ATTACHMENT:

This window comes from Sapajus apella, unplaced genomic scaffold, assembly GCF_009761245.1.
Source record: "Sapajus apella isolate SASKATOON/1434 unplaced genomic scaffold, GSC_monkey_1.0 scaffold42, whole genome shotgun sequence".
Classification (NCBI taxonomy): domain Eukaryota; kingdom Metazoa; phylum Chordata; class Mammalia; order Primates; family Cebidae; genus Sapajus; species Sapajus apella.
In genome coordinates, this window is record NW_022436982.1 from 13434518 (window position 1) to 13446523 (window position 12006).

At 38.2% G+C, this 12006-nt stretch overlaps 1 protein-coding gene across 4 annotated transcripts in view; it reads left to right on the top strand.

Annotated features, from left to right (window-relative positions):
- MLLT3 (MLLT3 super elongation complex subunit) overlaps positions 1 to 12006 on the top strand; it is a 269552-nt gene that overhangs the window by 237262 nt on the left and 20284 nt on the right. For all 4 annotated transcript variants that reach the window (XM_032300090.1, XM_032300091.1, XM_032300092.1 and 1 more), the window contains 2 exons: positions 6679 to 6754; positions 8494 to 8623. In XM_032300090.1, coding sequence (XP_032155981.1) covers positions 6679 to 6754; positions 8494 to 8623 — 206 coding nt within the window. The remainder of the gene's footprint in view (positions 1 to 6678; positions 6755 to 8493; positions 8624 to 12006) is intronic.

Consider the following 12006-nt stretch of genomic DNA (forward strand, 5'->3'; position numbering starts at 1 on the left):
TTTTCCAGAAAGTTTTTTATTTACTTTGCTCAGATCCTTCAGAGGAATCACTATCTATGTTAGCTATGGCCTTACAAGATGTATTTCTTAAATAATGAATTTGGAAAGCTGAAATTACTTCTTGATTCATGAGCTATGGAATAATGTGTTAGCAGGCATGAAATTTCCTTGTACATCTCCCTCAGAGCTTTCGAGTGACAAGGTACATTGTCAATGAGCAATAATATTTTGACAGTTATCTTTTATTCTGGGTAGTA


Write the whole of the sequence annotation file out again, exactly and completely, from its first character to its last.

This window comes from Sapajus apella, unplaced genomic scaffold, assembly GCF_009761245.1.
Source record: "Sapajus apella isolate SASKATOON/1434 unplaced genomic scaffold, GSC_monkey_1.0 scaffold42, whole genome shotgun sequence".
Classification (NCBI taxonomy): domain Eukaryota; kingdom Metazoa; phylum Chordata; class Mammalia; order Primates; family Cebidae; genus Sapajus; species Sapajus apella.
In genome coordinates, this window is record NW_022436982.1 from 13434518 (window position 1) to 13446523 (window position 12006).

At 38.2% G+C, this 12006-nt stretch overlaps 1 protein-coding gene across 4 annotated transcripts in view; it reads left to right on the top strand.

Annotated features, from left to right (window-relative positions):
- MLLT3 (MLLT3 super elongation complex subunit) overlaps positions 1 to 12006 on the top strand; it is a 269552-nt gene that overhangs the window by 237262 nt on the left and 20284 nt on the right. For all 4 annotated transcript variants that reach the window (XM_032300090.1, XM_032300091.1, XM_032300092.1 and 1 more), the window contains 2 exons: positions 6679 to 6754; positions 8494 to 8623. In XM_032300090.1, coding sequence (XP_032155981.1) covers positions 6679 to 6754; positions 8494 to 8623 — 206 coding nt within the window. The remainder of the gene's footprint in view (positions 1 to 6678; positions 6755 to 8493; positions 8624 to 12006) is intronic.

Consider the following 12006-nt stretch of genomic DNA (forward strand, 5'->3'; position numbering starts at 1 on the left):
TTTTCCAGAAAGTTTTTTATTTACTTTGCTCAGATCCTTCAGAGGAATCACTATCTATGTTAGCTATGGCCTTACAAGATGTATTTCTTAAATAATGAATTTGGAAAGCTGAAATTACTTCTTGATTCATGAGCTATGGAATAATGTGTTAGCAGGCATGAAATTTCCTTGTACATCTCCCTCAGAGCTTTCGAGTGACAAGGTACATTGTCAATGAGCAATAATATTTTGACAGTTATCTTTTATTCTGGGTAGTA